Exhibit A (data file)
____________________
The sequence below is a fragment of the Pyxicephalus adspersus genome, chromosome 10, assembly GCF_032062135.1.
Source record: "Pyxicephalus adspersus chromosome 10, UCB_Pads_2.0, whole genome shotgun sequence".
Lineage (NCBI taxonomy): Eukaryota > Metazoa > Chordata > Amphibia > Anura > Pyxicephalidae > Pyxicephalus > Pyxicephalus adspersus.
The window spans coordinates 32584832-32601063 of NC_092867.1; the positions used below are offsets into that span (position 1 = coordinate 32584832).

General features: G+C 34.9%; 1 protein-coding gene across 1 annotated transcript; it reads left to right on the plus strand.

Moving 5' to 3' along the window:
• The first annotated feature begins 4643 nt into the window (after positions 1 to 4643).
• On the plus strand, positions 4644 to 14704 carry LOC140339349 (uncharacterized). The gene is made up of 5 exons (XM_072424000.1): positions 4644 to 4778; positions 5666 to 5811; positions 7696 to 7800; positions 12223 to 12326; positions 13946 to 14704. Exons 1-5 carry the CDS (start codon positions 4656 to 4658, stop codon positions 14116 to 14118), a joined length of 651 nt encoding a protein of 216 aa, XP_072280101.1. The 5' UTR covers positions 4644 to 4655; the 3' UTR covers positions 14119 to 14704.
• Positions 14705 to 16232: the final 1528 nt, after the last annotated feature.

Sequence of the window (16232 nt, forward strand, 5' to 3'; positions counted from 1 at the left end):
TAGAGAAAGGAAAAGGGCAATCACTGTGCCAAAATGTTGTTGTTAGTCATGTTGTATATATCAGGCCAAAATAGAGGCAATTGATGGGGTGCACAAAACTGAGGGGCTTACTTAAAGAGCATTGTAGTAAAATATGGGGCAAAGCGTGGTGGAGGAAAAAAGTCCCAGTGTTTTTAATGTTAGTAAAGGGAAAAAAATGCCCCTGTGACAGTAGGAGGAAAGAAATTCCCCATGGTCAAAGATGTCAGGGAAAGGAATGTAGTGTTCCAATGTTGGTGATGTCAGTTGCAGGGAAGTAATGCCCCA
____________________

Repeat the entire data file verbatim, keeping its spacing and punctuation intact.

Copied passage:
The sequence below is a fragment of the Pyxicephalus adspersus genome, chromosome 10, assembly GCF_032062135.1.
Source record: "Pyxicephalus adspersus chromosome 10, UCB_Pads_2.0, whole genome shotgun sequence".
Lineage (NCBI taxonomy): Eukaryota > Metazoa > Chordata > Amphibia > Anura > Pyxicephalidae > Pyxicephalus > Pyxicephalus adspersus.
The window spans coordinates 32584832-32601063 of NC_092867.1; the positions used below are offsets into that span (position 1 = coordinate 32584832).

General features: G+C 34.9%; 1 protein-coding gene across 1 annotated transcript; it reads left to right on the plus strand.

Moving 5' to 3' along the window:
• The first annotated feature begins 4643 nt into the window (after positions 1 to 4643).
• On the plus strand, positions 4644 to 14704 carry LOC140339349 (uncharacterized). The gene is made up of 5 exons (XM_072424000.1): positions 4644 to 4778; positions 5666 to 5811; positions 7696 to 7800; positions 12223 to 12326; positions 13946 to 14704. Exons 1-5 carry the CDS (start codon positions 4656 to 4658, stop codon positions 14116 to 14118), a joined length of 651 nt encoding a protein of 216 aa, XP_072280101.1. The 5' UTR covers positions 4644 to 4655; the 3' UTR covers positions 14119 to 14704.
• Positions 14705 to 16232: the final 1528 nt, after the last annotated feature.

Sequence of the window (16232 nt, forward strand, 5' to 3'; positions counted from 1 at the left end):
TAGAGAAAGGAAAAGGGCAATCACTGTGCCAAAATGTTGTTGTTAGTCATGTTGTATATATCAGGCCAAAATAGAGGCAATTGATGGGGTGCACAAAACTGAGGGGCTTACTTAAAGAGCATTGTAGTAAAATATGGGGCAAAGCGTGGTGGAGGAAAAAAGTCCCAGTGTTTTTAATGTTAGTAAAGGGAAAAAAATGCCCCTGTGACAGTAGGAGGAAAGAAATTCCCCATGGTCAAAGATGTCAGGGAAAGGAATGTAGTGTTCCAATGTTGGTGATGTCAGTTGCAGGGAAGTAATGCCCCA